Some Inconvenient Truths About Climate Change Policy: The Distributional Impacts of Transportation Policies
Instead of efficiently pricing greenhouse gases, policy makers have favored measures that implicitly or explicitly subsidize low carbon fuels. We simulate a transportation-sector cap & trade program (CAT) and three policies currently in use: ethanol subsidies, a renewable fuel standard (RFS), and a low carbon fuel standard (LCFS). Our simulations confirm that the alternatives to CAT are quite costly-2.5 to 4 times more expensive. We provide evidence that the persistence of these alternatives in spite of their higher costs lies in the political economy of carbon policy. The alternatives to CAT exhibit a feature that make them amenable to adoption-a right skewed distribution of gains and losses where many counties have small losses, but a smaller share of counties gain considerably-as much as $6,800 per capita, per year. We correlate our estimates of gains from CAT and the RFS with Congressional voting on the Waxman-Markey cap & trade bill, H.R. 2454. Because Waxman-Markey (WM) would weaken the RFS, House members likely viewed the two policies as competitors. Conditional on a district's CAT gains, increases in a district's RFS gains are associated with decreases in the likelihood of voting for WM. Furthermore, we show that campaign contributions are correlated with a district's gains under each policy and that these contributions are correlated with a Member's vote on WM.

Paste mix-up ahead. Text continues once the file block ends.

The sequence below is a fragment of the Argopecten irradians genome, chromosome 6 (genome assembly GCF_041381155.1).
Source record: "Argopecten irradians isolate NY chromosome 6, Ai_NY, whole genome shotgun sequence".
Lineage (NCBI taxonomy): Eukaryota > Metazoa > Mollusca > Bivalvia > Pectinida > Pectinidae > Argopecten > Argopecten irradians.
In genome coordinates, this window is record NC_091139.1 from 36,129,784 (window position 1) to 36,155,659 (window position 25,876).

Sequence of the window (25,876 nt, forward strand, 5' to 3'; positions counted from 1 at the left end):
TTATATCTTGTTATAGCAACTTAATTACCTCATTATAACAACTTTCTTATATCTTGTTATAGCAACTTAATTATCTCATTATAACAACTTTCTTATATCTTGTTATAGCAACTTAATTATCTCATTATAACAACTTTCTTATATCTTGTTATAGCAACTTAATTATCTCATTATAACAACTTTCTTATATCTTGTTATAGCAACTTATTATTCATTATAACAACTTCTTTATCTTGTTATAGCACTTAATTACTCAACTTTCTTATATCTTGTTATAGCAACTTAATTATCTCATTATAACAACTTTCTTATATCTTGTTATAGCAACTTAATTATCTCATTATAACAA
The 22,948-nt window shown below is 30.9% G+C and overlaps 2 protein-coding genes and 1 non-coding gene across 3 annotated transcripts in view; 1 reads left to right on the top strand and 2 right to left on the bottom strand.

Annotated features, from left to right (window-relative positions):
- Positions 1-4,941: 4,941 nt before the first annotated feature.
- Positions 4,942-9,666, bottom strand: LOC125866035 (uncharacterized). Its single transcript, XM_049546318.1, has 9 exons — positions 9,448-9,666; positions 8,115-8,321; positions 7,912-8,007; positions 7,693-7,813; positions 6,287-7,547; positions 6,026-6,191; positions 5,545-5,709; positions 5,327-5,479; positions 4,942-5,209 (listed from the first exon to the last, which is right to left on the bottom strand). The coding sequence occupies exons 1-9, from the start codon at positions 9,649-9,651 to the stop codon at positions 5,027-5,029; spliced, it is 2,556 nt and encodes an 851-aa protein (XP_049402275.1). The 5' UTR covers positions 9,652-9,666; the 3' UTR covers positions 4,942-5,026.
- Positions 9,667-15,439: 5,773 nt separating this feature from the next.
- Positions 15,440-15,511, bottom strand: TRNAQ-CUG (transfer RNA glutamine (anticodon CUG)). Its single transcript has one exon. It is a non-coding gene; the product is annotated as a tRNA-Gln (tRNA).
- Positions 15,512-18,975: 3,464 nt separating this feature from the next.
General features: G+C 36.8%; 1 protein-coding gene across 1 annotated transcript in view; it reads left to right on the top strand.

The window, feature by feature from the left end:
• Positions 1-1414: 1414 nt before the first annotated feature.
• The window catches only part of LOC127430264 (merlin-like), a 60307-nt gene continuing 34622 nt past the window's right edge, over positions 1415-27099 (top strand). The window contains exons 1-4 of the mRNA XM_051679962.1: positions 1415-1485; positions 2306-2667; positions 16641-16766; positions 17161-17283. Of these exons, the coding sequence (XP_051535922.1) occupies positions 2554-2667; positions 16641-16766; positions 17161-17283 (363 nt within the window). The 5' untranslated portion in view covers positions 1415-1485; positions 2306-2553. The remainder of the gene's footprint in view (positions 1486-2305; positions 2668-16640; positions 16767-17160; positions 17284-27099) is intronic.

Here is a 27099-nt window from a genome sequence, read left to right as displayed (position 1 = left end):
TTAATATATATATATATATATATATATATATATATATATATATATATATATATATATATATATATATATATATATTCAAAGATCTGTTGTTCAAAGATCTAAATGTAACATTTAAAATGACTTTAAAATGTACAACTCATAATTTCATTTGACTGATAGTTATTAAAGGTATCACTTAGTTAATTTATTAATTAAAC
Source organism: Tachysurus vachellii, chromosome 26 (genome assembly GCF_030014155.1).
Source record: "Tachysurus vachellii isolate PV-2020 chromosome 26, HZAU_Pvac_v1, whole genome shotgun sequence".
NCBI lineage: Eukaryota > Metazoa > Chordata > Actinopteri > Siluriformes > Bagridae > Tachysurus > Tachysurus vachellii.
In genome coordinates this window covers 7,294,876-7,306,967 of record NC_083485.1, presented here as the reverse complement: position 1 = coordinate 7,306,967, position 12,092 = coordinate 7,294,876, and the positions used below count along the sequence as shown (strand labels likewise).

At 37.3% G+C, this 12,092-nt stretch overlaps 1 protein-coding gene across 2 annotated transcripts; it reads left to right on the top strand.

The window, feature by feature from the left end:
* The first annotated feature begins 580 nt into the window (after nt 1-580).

The authors thank Soren Anderson, Severin Borenstein, Meghan Busse, Garth Heutel, Mark Jacobsen, Randall Walsh, Catherine Wolfram and seminar participants at the Heartland Environmental and Resource Economics Conference, Iowa State University, the NBER Environmental and Energy Economics spring meeting, the University of California Energy Institute, and the University of North Carolina at Greensboro, the University of Texas, and the Massachusetts Institute of Technology for helpful comments. Knittel gratefully acknowledges support from the Institute of Transportation Studies at UC Davis and the Energy Institute@Haas. The views expressed herein are those of the authors and do not necessarily reflect the views of the National Bureau of Economic Research.
Nathan C. Parker
Parker acknowledges the United States Departments of Agriculture and Energy, the Western Governors' Association and the Institute of Transportation Studies at UC Davis for their support.
Some Inconvenient Truths About Climate Change Policy: The Distributional Impacts of Transportation Policies Stephen P. Holland, Jonathan E. Hughes, Christopher R. Knittel, and Nathan C. Parker Review of Economics and Statistics, Vol. 97, no. 5 citation courtesy of